Filmmaker Martin Scorsese, who’s Chair of the Film Foundation, released a statement regarding Kodak’s decision to continue producing film stock. Although most filmmakers have moved to the digital format, many directors such as Scorsese, Christopher Nolan (Batman Begins), Quentin Tarantino (Pulp Fiction) and Paul Thomas Anderson (The Master) have voiced their support of shooting their movies on film.
“Film offers a richer visual palette than HD,” said Scorsese. Check out the full statement below:
“We have many names for what we do – cinema, movies, motion pictures. And…film. We’re called directors, but more often we’re called filmmakers. Filmmakers. I’m not suggesting that we ignore the obvious: HD isn’t coming, it’s here. The advantages are numerous: the cameras are lighter, it’s much easier to shoot at night, we have many more means at our disposal for altering and perfecting our images. And, the cameras are more affordable: films really can be made now for very little money. Even those of us still shooting on film finish in HD, and our movies are projected in HD. So, we could easily agree that the future is here, that film is cumbersome and imperfect and difficult to transport and prone to wear and decay, and that it’s time to forget the past and say goodbye – really, that could be easily done. Too easily.
It seems like we’re always being reminded that film is, after all, a business. But film is also an art form, and young people who are driven to make films should have access to the tools and materials that were the building blocks of that art form. Would anyone dream of telling young artists to throw away their paints and canvases because iPads are so much easier to carry? Of course not. In the history of motion pictures, only a minuscule percentage of the works comprising our art form was not shot on film. Everything we do in HD is an effort to recreate the look of film. Film, even now, offers a richer visual palette than HD. And, we have to remember that film is still the best and only time-proven way to preserve movies. We have no assurance that digital informaton will last, but we know that film will, if properly stored and cared for.
Our industry – our filmmakers – rallied behind Kodak because we knew that we couldn’t afford to lose them, the way we’ve lost so many other film stocks. This news is a positive step towards preserving film, the art form we love.”
Roger Ebert‘s film reviews were more than just a collection of words strung together for mass consumption. As the documentary Life Itself attests, Ebert put his heart and soul into his work and the people he loved, and his passion for writing and film continued even throughout his declining health. Director Steve James (Hoop Dreams, The Interrupters) was given full access to Ebert and his wife Chaz, and their decision to be as candid as possible gives Life Itself a very honest look at a loving relationship that perseveres through much hardship.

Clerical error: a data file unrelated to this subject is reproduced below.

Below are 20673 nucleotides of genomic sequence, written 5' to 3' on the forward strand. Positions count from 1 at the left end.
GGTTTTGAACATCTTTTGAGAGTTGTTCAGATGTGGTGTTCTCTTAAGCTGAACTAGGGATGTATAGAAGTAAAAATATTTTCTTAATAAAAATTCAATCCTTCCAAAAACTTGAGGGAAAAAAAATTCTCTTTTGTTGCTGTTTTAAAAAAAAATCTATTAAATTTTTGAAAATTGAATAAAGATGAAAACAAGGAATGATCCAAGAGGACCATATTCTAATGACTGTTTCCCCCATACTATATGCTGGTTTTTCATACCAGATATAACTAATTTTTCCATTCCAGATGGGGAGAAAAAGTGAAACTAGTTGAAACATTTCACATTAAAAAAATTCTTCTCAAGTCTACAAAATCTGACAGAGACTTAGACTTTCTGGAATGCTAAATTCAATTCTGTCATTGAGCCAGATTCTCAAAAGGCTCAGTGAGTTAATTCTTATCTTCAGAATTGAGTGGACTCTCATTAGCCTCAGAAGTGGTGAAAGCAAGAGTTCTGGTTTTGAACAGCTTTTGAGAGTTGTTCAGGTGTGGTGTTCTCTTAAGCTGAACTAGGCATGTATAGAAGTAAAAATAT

“I was really struck by (Roger’s) relationship with Chaz,” said James in his director’s statement. “They’ve always appeared to have a great marriage, but witnessing it up close, I really came to understand that she had been many things to Roger: his great love, the person who helped him find true happiness and contentment, and his rock through the many medical challenges of recent years.”
During my interview with Chaz Ebert and Steve James, I asked Ebert how she developed her unfailing inner strength. For Chaz, much of those qualities came from growing up in a loving household. “When I have to give a short answer, I just say from love,” said Ebert. “Because I loved him so much. But it is more complicated than that. I grew up in a family where I was so supremely loved and I felt so secure in that love that – I have a tremendous capacity for love.”
To hear Chaz Ebert talk about her love for her faith and family, click on the media bar below (Steve James also chimes in with a humorous comment at the end of the clip):
Life Itself hits theaters, On Demand, and iTunes on July 4th. Interviewees on the documentary include filmmakers Martin Scorsese (who also executive produced the project), Ramin Bahrani (At Any Price), Errol Morris (The Thin Blue Line), and Werner Herzog (Fitzcaraldo). Critics Richard Corliss, Jonathan Rosenbaum, and A.O. Scott are also interviewed.